With four sets of weighing scales and the ground vehicle on level ground, we can measure the weight of the vehicle at each of the four wheel’s contact patches. We can use these measurements in tandem with the model presented earlier for the level ground reactions in equations (11), (12), (21) and (22). With some re-arrangement of those equations and dropping the dynamic contributions, we can derive the centre of mass location for our real ground vehicle from the measured corner weights.

\[\begin{equation} m_f = R_{fw}g \tag{28} \end{equation}\]

\[\begin{equation} m_r = R_{rw}g \tag{29} \end{equation}\]

Working in the side view, \(xz\) plane. \[\begin{equation} a_1 = \frac {2R_{rearw}}{m_{tot}g}l \end{equation}\]

\[\begin{equation} a_2 = \frac {2R_{frontw}}{m_{tot}g}l \end{equation}\]

Working in the front view, \(yz\) plane. \[\begin{equation} b_1 = \frac {2R_{rightw}}{m_{tot}g}t \end{equation}\]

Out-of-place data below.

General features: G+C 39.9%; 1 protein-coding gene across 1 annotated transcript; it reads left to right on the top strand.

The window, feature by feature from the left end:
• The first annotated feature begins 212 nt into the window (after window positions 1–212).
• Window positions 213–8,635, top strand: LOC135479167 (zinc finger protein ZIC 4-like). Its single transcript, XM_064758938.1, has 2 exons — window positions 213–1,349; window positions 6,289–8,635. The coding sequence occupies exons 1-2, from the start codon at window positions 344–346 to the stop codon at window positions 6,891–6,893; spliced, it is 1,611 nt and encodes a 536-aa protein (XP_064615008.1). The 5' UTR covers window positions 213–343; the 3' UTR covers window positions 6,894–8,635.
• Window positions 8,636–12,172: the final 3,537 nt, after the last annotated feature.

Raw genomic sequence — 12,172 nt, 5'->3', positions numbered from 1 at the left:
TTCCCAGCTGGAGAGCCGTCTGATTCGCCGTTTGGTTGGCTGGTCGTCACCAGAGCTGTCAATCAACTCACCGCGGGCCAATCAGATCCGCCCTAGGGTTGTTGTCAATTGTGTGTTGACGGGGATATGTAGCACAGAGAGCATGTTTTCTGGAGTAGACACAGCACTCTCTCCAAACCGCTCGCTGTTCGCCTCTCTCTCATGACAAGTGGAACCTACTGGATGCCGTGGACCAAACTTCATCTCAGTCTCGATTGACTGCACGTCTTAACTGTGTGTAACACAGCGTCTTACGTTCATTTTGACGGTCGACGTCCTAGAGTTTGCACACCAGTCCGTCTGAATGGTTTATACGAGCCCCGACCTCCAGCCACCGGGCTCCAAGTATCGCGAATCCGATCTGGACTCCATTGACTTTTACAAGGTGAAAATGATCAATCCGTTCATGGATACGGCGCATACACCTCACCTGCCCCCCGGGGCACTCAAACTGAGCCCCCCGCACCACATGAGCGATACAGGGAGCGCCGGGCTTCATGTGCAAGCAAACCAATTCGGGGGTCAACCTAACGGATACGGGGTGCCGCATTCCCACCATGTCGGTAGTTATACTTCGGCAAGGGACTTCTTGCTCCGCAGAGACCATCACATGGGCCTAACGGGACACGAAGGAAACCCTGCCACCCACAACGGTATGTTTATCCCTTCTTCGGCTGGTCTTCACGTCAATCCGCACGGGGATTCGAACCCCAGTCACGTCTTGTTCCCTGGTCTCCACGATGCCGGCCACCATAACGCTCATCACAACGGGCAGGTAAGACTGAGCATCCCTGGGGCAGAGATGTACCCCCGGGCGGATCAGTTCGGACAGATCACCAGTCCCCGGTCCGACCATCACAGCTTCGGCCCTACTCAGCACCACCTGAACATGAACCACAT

\[\begin{equation} b_2 = \frac {2R_{leftw}}{m_{tot}g}t \end{equation}\]

#### Inclination Test

A similar process can be carried out for determining the height of the centre of mass by tilting the vehicle to a known inclination angle, effectively recreating the conditions in 3. We can either take the mass under both rear wheels or both front wheels, however as the scales will be perpendicular to the gravity vector we now need a new equation that also takes into account the wheel radii.

##### TODO: Add image and rear wheel equation

Raised height of front wheel \(= h_{frontw}\) m

Inclination angle \(= \sin(\frac {h_{frontw}}{l})\) degrees